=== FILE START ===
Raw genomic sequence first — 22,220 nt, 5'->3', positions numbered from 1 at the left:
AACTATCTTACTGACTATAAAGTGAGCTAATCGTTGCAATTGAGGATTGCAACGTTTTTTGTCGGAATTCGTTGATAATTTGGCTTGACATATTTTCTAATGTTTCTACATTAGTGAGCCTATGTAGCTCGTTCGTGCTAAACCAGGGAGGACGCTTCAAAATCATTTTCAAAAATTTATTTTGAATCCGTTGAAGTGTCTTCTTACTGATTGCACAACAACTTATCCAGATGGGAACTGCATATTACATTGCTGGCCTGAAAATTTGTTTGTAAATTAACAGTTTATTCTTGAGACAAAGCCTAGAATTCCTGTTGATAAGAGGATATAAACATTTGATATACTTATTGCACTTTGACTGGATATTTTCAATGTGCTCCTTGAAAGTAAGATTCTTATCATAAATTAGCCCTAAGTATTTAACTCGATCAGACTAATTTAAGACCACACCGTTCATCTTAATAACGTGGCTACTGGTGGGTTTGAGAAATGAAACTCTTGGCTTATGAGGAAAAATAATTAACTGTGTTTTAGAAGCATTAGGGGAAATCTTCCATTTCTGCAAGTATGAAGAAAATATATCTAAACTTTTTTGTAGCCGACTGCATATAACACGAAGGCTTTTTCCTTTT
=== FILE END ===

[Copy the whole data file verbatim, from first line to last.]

Raw genomic sequence first — 22,220 nt, 5'->3', positions numbered from 1 at the left:
AACTATCTTACTGACTATAAAGTGAGCTAATCGTTGCAATTGAGGATTGCAACGTTTTTTGTCGGAATTCGTTGATAATTTGGCTTGACATATTTTCTAATGTTTCTACATTAGTGAGCCTATGTAGCTCGTTCGTGCTAAACCAGGGAGGACGCTTCAAAATCATTTTCAAAAATTTATTTTGAATCCGTTGAAGTGTCTTCTTACTGATTGCACAACAACTTATCCAGATGGGAACTGCATATTACATTGCTGGCCTGAAAATTTGTTTGTAAATTAACAGTTTATTCTTGAGACAAAGCCTAGAATTCCTGTTGATAAGAGGATATAAACATTTGATATACTTATTGCACTTTGACTGGATATTTTCAATGTGCTCCTTGAAAGTAAGATTCTTATCATAAATTAGCCCTAAGTATTTAACTCGATCAGACTAATTTAAGACCACACCGTTCATCTTAATAACGTGGCTACTGGTGGGTTTGAGAAATGAAACTCTTGGCTTATGAGGAAAAATAATTAACTGTGTTTTAGAAGCATTAGGGGAAATCTTCCATTTCTGCAAGTATGAAGAAAATATATCTAAACTTTTTTGTAGCCGACTGCATATAACACGAAGGCTTTTTCCTTTT